It looks like something was in the works after all. Despite the Sharks’ objections to the SEIR’s findings and recommendations, they and the City of San Jose agreed on a future location for parking and possible office space (SJ Business Journal, SJ Mercury News).
The terms of the agreement are outlined in pages 68-90 of the June 15 City Council info packet. The section is called “THIRD AMENDMENT TO THE AMENDED & RESTATED SAN JOSE ARENA MANAGEMENT AGREEMENT.” Interestingly, the text of the document points out that because the new parking garage would be an amendment to an existing agreement, the garage would not be considered a new project, and (my interpretation) thus would not require its own separate, new EIR.
The land for the garage is immediately north of HP Pavilion, on currently zoned industrial parcels housing the decades-old Milligan News educational books facility, a foundry, and two houses on N Montgomery St. Like the ballpark parcels, the garage parcels would be subject to negotiation between the current owners and the City, though the City could invoke eminent domain (yikes). San Jose Arena Management (Sharks/SVSE) would be ultimately responsible for the land acquisition and development costs. SJAM would also take in all revenues associated with operating the garage. The City would reciprocate by funding the completion of Autumn Parkway – with what funds is yet to be determined.
The key here is that the location is not particularly ideal for either the ballpark or the train station, as it’s over 1/3 mile away from either site (Area E above). A connector bridge over Montgomery Street would connect the new garage to the existing elevated parking lot, and a separate vehicle entrance/exit from the planned Autumn Parkway would be the way to get there.While the location isn’t terribly convenient for train/ballpark users, it does solve the issue of maintaining existing parking while a new garage is built. As a result of this deal, both of the published garage options in the existing EIR are now out of the running, though it’s possible and/or likely that they could be revisited as parking demands rise in the future.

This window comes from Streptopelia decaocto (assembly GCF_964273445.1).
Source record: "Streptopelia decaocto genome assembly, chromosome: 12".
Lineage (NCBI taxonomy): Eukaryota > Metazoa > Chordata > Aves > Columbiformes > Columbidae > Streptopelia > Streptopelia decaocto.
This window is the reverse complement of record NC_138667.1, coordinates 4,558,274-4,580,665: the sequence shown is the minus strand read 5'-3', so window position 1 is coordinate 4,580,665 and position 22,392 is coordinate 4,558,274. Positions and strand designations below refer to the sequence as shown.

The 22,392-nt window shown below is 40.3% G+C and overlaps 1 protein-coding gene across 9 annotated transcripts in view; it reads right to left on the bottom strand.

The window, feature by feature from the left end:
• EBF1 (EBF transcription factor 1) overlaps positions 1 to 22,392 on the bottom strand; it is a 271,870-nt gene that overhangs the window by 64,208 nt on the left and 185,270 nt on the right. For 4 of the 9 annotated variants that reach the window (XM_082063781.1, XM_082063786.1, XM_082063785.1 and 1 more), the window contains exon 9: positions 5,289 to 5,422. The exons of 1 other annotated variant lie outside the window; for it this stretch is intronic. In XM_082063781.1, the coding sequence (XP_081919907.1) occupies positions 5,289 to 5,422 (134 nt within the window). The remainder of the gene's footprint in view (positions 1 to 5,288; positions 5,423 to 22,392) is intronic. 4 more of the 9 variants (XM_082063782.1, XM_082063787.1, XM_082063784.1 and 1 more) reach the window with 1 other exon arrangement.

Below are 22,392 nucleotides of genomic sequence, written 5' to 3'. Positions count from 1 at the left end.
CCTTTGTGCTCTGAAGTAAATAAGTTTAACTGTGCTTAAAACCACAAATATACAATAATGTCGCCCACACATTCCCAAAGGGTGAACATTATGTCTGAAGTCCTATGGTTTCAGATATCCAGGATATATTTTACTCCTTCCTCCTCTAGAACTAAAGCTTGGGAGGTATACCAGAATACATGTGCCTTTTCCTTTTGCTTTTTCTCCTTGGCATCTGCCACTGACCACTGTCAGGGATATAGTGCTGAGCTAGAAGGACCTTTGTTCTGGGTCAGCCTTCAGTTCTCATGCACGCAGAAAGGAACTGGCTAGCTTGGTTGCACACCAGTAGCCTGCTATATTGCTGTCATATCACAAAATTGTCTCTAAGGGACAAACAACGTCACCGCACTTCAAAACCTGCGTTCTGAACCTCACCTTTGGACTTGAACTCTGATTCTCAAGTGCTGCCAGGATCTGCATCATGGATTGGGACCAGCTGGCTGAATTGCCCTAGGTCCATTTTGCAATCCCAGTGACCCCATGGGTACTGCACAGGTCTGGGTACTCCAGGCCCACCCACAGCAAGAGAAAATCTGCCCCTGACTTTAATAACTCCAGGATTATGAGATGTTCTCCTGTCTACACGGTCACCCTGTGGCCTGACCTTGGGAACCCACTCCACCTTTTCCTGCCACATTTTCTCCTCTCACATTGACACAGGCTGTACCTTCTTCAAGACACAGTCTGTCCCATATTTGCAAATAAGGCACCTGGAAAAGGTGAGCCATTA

What does this mean for the A’s? For now, it means there’s one less obstacle and 1,000+ spaces of additional parking in the area when a ballpark opens, though again it won’t be the most convenient location. In fact, some lots on the other side of CA-87 will be closer. I think we’re moving closer to the notion that the A’s will look to build their own parking garage on the ballpark site, also with 1,000 spaces give or take. The Nats already know what this looks like.